Bills would increase Secretary of State staff, hours to deal with high demand

Michigan

LANSING, Mich. (WOOD) — Michigan Secretary of State Jocelyn Benson and two Democratic state lawmakers have put forth legislation to increase SoS branch offices hours in the short term to deal with a backlog they blame on extensions granted in the midst of the pandemic.

Benson and state Reps. Julie Brixie of East Lansing and Stephanie Young of Detroit announced the bills at a virtual press conference Tuesday afternoon.

Benson wants to add half a million appointments at branch offices between now and October, saying that would allow her branch offices to deal with a demand backlog after extensions approved by the Legislature ran out. The way to do that, Benson and the lawmakers say, is more people and longer hours.

House Bills 4946 and 4947, introduced to the Legislature Tuesday and sponsored by Brixie and Young, would approve funding to hire 200 more temporary full-time branch employees and pay for 70,000 overtime hours before the end of the fiscal year Sept. 30.

The bill to hire the extra workers asks for $20 million and the overtime bill $5 million. Benson, Brixie and Young said federal COVID-19 relief aid could cover the costs rather than the money coming from regular revenue sources.

Both Brixie and Young sit on the state House Oversight Committee and say they want that panel to hear the bills. No hearing date has so far been set, but Brixie said she has been in conversations with committee chair Rep. Steven Johnson, R-Wayland, and other members to make that happen.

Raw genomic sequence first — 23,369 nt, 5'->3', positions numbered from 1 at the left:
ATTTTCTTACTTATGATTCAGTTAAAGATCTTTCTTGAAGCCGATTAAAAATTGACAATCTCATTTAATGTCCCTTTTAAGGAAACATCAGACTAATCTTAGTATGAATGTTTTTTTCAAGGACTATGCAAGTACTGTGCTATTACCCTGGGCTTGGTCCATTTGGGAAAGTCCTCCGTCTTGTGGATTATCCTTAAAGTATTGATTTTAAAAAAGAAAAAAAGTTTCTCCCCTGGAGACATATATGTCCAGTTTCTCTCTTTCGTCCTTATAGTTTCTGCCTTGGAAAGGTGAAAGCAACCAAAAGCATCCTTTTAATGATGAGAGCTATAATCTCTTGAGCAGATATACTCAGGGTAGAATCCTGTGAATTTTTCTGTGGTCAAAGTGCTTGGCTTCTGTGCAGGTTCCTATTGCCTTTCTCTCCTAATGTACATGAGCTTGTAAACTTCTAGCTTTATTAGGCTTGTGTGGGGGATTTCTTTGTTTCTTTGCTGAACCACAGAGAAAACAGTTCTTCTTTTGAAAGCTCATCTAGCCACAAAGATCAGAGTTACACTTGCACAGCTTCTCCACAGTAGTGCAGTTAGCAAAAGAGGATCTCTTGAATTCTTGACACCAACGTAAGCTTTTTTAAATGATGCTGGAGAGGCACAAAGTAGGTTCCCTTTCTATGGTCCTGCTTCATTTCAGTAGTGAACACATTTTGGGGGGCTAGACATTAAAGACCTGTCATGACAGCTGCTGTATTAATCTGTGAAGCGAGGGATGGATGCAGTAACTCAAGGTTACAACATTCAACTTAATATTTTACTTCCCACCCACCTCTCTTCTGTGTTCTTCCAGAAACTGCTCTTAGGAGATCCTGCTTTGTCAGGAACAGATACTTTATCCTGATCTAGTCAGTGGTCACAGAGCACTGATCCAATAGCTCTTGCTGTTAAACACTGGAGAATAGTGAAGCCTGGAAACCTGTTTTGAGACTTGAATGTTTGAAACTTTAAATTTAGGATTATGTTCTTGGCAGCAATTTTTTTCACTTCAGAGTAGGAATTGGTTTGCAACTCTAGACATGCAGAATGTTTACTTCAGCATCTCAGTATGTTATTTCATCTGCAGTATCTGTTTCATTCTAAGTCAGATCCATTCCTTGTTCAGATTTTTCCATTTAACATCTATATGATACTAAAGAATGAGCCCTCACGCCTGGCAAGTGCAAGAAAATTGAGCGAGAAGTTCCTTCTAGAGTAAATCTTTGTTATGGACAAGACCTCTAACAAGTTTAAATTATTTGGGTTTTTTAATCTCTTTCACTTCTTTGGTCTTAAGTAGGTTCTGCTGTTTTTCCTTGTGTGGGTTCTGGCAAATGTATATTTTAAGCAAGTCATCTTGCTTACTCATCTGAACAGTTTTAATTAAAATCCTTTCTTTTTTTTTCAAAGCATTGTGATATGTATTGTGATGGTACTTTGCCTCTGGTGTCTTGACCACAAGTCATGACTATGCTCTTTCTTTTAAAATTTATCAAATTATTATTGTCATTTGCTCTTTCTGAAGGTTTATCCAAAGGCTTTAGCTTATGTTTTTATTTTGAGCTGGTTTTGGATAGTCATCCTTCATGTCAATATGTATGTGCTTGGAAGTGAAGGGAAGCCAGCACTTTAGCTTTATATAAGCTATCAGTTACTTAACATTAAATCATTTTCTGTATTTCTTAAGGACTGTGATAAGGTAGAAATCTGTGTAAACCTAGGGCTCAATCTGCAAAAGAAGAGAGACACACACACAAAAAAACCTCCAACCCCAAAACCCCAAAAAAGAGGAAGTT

Benson went before the Oversight Committee last week to defend her decision to move offices to an appointment-only format. Benson says the new system is getting people in and out of offices faster and allowing branches to serve more people. While there have been complaints that it can take months to get an appointment, Benson and her department have also reminded people that next-day appointments are released every day, twice a day.

Officials have also reminded people that more services have been moved online or to self-service kiosks, so you may not need to go in at all.

“We hope any legislator with sincere questions about our branch offices’ ability to serve our residents supports these bills,” Benson said Tuesday. “They are the only way to adequately address our capacity needs in the short term. Reverting to a take-a-number system merely creates more avenues for partisan politics to attack a broken system.”

She said going back to the old system would only lead to long wait times in offices, which have been common in recent years.

—News 8’s Emily Linnert contributed to this report.

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